By Pastor Jason Poling
“Let the little children come to me, and do not hinder them, for the kingdom of God belongs to such as these.” – Mark 10:14
Have you ever spent much time in a church nursery? If you haven’t, you are missing out. Working with children could revolutionize your marriage. It could change the way you parent. It could change your relationships, help you handle conflict, and radically alter the way you experience church. It seems like I’m exaggerating the benefits of serving in Children’s Ministry…but I’m not. And I’m not just trying to get more volunteers (although we do need you!) Instead, I want you to discover a goldmine of spiritual formation that Jesus holds out to all of us.
“The kingdom of God belongs to such as these.”
One of the biggest detriments to being an adult is thinking you are an adult. Adulthood implies arrival, maturity. Being a child connotes being immature, incomplete, being “on the way.” The trouble for many of us comes
when we assume physical adulthood necessarily includes spiritual maturity. Many things break down when we think we have spiritually arrived. Even the mere belief that such arrival is possible in this life causes trouble for us.
“Although the Bible does talk about our need to continue maturing, it also says we will not arrive at complete maturity until the Day Jesus returns: “He who began a good work in you will bring it to completion at the day of Jesus Christ” (Philippians 1:6).
This means that we are never really spiritual adults in this life. We are all still “little children” in the sight of God. We are people in progress…people in various stages of incompleteness and immaturity.
We are a people constantly “on the way.”
How does this awareness of our child-likeness affect everything in life?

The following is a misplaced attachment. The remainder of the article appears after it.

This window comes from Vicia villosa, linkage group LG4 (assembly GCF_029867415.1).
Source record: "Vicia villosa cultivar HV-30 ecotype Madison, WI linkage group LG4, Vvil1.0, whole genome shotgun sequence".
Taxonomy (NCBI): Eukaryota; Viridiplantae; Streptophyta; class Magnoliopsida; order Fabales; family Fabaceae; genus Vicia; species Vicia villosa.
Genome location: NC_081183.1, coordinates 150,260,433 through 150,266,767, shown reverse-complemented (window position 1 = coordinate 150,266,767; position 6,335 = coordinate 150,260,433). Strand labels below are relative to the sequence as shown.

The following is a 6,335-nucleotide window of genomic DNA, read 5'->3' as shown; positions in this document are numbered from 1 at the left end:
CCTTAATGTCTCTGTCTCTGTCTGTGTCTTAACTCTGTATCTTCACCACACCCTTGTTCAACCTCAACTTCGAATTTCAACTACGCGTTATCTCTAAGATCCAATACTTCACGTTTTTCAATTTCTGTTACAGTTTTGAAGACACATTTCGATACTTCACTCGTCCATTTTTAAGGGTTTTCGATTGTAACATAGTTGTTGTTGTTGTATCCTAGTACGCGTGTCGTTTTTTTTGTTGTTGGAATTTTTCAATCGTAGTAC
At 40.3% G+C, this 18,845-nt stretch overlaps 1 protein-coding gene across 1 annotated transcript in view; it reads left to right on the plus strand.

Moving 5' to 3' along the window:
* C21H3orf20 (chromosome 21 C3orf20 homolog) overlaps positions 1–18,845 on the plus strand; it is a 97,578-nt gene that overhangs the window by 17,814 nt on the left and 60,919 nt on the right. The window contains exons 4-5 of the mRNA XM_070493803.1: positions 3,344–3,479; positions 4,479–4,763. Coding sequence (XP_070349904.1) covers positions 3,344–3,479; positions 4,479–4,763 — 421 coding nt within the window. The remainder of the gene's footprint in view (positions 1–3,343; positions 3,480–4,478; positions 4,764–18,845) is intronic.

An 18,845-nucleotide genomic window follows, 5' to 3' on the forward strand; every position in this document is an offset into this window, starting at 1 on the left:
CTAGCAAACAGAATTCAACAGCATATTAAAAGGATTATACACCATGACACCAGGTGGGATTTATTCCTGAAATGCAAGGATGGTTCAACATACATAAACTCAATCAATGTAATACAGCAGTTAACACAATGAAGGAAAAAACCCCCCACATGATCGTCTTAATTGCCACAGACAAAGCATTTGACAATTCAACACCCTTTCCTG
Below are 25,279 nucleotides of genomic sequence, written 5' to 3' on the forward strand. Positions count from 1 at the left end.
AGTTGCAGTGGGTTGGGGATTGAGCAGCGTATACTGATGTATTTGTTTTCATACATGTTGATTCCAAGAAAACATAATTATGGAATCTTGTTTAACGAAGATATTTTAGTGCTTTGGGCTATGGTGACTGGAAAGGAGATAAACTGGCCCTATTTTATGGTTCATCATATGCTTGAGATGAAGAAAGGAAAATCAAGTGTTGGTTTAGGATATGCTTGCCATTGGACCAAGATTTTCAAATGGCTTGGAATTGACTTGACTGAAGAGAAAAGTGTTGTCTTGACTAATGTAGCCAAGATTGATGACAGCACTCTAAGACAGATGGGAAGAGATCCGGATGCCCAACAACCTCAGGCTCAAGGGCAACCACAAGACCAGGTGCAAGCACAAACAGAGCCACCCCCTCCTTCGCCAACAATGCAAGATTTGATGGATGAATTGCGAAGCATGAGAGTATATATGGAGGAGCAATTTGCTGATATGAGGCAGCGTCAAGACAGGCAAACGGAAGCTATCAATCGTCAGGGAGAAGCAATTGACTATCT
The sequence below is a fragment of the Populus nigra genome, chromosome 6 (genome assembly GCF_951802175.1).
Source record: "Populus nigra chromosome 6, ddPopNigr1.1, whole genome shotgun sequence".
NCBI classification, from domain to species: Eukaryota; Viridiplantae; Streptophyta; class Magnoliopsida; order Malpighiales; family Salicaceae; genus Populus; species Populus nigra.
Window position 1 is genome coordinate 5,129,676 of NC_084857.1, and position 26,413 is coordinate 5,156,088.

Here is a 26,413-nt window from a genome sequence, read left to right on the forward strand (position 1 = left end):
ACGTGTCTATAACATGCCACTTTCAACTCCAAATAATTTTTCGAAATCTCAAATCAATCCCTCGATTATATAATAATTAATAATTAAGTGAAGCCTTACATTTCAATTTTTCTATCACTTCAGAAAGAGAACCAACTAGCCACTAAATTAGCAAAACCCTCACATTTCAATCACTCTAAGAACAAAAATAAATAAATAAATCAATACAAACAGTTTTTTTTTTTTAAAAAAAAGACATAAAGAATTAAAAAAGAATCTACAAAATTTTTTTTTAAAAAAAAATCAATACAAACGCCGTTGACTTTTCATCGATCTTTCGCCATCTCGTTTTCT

Most importantly, it affects our salvation. If we think we have arrived, we won’t need Jesus to lead us by the hand into the Promised Land.
It also affects our relationships. If we think we are mature and assume that all Christian adults should be similarly mature, we will always be more shocked by the sins of others and less by our own. Even worse, we will be unwilling to forgive.
This is where watching children is helpful. They don’t always know why they do what they do. They have sin inside of them that reacts in knee-jerk fashion. But their faith, even if immature, is simple. They get in a fight with another child, but usually repentance and forgiveness is quickly exchanged. And amazingly, the kids who were at each other in one moment are now playing happily together again in the next.
The simple wonder of this cyclical life of child-like, Christian experience gives us a glimpse into what it means to be a saint: someone who doesn’t ponder their level of arrival, especially in comparison with others, but embraces the reality of their sin and the ever-present grip of God’s grace to instantly and completely wipe that sin from the record of our relationships.
Perhaps we think too highly of not just ourselves, but of all adults? What if we saw everyone…especially ourselves…as immature children in the process of maturity? Might we be able to forgive more willingly and even laugh more freely at the ways in which we all act with such juvenility? Might unity happen more quickly and lastingly if we realized we are not really adults at all, but kids, all trying to learn how to properly play in God’s House?
Maybe you’ve been reading this blog the past year to learn how to disciple your children into Christian maturity. Perhaps God wants you to take a moment to consider how your children might disciple you? What if He wants to use them to lead you into the realization that no child of God is mature, except one: the firstborn Son. The one who arrived. The one who was perfect. The one who died and rose again to give us that perfection, even though we are functionally imperfect and immature. What if God wants us to see that because of this gift of grace-borne perfection, all of us children are allowed to come into His House and make our messes under one condition: we must remember that none of us have arrived at adulthood.